DEFENSE OF PETROPAVLOVSK
He said: “I do hopethat not only the officers, soldiers and sailors, but residents in case of attack by the enemy would not remain idle viewers of the battle, butwould be prepared with all their vigor, without sparing their life, tooppose the enemy and inflict him every possible damage. I remain firmlyresolved, nomatter how numerous the enemy may be, that we would do everythingin our mightto defend the port and honor of Russian arms, and would fightto the lastdrop of blood: I am convinced that the flag of the port ofPetropavlovsk wouldin any event witness the feats and honor of Russianvalor.”
And the residents of Petropavlovsk and surrounding settlements and nomad encampments, aswell as crews of naval vessels, enthusiastically responded to Zavoiko’sappeal. Most of them took part in building fortifications, and a specialvolunteer detachment was formed to incorporate besides civil servants andpeasants sharpshooter hunters from among local Itelmen (Kamchatka residents).
In those sunny but alarming days of
June, the frigate “Aurora” sailed into Avacha Bay. It completed
the entirepassage via three oceans in then record speed to be at sea only
66 days.The trip from Peru was especially quick, when Isylmetiev, havingoutwittedthe
British and French, took away the “Aurora” fromCaliao to Petropavlovsk.Despite
the storms that obstructed the way almostevery mile, and courageouslyfighting
the scurvy that had knocked down numeroussailors on the way,the crew arrived
in Kamchatka just in time. Its threehundred members andforty-four cannons
considerably strengthened the Petropavlovskgarrison.
On July 24, the transport “Dvina” delivered from Petropavlovsk to De Castri Bay 350 soldiers from the Siberian line battalion, two bombing cannons, caliber 32 kg, and fourteen cannons, caliber 36 lb. Lieutenant K. Mrovinsky, a military engineer, arrived on board the “Dvina” to subsequently head the construction of coastal batteriesin Petropavlovsk port. By the end of July, the port garrison together withship crews numbered 920 men (41 officers, 476 soldiers, 349sailors, 18Russian volunteers and 36 indigenous Kamchatka residents). Thecity’s entirepopulation of Petropavlovsk and its vicinities (about1,600 people) alsotook part in preparing the defense.
The work for constructingseven shore batteries and establishing the cannons continued for almosttwo months round the clock. Petropavlovsk’s defenders erected fortifications,cut platforms in cliffs for the batteries unassailable to sea landings,removed cannons from warships, dragged them manually over steep hill slopesand established them on shore. The ports of frigate “Aurora” and militarytransport “Dvina” were anchored facing the harbor outlet. Again, the port cannons were removed from the ships to reinforce the coastal batteries,and the harbor inlet was blocked with a floating barrier.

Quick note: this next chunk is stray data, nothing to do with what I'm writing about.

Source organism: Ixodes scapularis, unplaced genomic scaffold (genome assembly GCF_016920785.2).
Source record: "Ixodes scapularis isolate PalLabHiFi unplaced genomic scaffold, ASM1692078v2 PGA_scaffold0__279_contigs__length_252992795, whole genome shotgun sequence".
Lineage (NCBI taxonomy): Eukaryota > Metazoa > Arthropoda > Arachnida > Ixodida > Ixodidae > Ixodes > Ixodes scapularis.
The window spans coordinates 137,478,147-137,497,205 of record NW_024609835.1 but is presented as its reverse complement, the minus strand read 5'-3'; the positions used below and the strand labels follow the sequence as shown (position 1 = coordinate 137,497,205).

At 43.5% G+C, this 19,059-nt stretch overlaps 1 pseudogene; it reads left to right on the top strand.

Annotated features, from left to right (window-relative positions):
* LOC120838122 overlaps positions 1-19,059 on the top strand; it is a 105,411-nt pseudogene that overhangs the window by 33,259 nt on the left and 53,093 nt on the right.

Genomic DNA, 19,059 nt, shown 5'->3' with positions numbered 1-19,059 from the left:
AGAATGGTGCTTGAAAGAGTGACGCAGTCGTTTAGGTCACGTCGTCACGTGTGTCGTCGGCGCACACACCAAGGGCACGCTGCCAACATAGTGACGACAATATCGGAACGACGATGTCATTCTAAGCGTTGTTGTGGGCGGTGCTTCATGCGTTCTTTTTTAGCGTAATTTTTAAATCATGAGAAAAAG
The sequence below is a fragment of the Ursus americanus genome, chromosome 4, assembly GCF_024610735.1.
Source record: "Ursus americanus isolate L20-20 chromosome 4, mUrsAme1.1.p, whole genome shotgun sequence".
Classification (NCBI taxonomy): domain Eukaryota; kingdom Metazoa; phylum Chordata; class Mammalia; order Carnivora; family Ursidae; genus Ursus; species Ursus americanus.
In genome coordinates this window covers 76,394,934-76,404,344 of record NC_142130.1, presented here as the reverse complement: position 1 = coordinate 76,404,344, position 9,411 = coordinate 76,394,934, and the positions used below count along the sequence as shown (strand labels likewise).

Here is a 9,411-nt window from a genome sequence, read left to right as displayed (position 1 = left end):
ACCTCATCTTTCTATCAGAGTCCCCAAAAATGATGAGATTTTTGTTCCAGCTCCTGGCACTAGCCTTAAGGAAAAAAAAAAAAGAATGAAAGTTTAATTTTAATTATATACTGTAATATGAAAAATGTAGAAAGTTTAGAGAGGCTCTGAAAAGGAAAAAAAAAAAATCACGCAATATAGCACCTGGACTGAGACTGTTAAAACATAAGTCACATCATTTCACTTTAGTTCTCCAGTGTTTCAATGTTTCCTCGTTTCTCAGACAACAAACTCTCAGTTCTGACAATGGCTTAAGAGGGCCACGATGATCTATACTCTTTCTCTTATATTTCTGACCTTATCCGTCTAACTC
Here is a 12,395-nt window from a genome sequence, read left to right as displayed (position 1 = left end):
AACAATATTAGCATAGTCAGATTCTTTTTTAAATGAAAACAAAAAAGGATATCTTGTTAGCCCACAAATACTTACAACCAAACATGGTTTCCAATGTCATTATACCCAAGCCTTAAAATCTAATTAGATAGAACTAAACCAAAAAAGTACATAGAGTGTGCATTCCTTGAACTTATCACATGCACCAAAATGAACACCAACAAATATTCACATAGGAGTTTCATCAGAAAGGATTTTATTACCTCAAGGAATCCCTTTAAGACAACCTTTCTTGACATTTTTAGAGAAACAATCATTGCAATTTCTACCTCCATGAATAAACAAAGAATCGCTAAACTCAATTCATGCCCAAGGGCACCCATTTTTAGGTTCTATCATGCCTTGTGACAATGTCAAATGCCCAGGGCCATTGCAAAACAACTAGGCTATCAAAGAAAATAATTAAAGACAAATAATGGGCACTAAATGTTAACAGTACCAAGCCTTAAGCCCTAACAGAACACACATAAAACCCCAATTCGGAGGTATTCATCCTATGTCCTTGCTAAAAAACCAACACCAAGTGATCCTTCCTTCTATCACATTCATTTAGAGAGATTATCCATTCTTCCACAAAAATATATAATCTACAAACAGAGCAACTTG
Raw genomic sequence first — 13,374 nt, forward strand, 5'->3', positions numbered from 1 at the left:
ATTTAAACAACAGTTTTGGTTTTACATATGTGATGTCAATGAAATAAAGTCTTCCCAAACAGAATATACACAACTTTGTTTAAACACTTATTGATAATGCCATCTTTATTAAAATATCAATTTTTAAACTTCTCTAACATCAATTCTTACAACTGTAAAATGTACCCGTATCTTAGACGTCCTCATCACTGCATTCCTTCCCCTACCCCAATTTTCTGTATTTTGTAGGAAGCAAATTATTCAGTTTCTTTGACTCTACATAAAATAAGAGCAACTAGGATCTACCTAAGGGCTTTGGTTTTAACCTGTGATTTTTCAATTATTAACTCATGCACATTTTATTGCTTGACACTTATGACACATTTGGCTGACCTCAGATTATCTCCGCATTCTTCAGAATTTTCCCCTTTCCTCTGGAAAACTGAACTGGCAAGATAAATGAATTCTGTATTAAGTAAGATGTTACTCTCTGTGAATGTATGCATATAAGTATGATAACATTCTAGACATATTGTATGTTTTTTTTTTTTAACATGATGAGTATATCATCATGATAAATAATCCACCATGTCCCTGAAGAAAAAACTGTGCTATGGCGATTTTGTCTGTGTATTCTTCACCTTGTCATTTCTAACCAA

The batteries encompassedPetropavlovsk like a horseshoe. In its right end, in the rocky extremityof Mt. Signalnaya, there was a battery that defended the entrance to theinterior roadstead.Also to the right, on the isthmus between Mt. Signalnayaand Nikolaevskaya,another battery was installed. At the northern end ofMt. Nikolskaya, on thevery shore, a battery was put up to prevent an enemylanding in the rear andpossible attempts to capture the port from thenorth. Yet one more batterywas erected on the “horseshoe” bend. It wasdesigned to hold underfire the defile and road between Mt. Nikolskayaand Mt. Kultushkin lake incase the enemy would succeed in suppressingthe resistance of the coastalbattery. Next were three batteries that weresituated in a rare chain to theleft along the mother coast opposite theisthmus, in the base of the sandbar.
At noon August 17, 1854, beacon advance posts discovered a squadron of six warships. An alarm signal sounded in Petropavlovsk, and the city’s defenders too up their positions in tense observation. A three-mast steamship separated from the squadronand began fathoming depths at approaches to the signal mountain and harborentrance. When a boat started from the port, the steamship retreated atfull speed.On the morning of August 18, the squadron entered Avacha Bay.The Britishships included the frigate “President” (52 cannons), the frigate“Pike” (44 cannons) and the steamship “Virago” (10cannons), and the Frenchvessels the 60-cannon frigate “La Forte”,the 32-cannon corvette “Euridica”and the 18-cannon “Obligado”.British Rear-Admiral Price was in commandof the combined squadron, and FrenchRear-Admiral De Point in command ofthe French detachment. The squadron hada total of 216 cannons, and itspersonnel numbered 2,600 officers and men.
Tension on shore grew to thelimit. A sea battle was imminen.
A.V. BORODIN. Leading editor, Institute of History, Archeology and Ethnography of the Peoples of the Far East, Far East Branch, Russian Academy of Sciences, Colonel (Retired), Pacific Fleet veteran.
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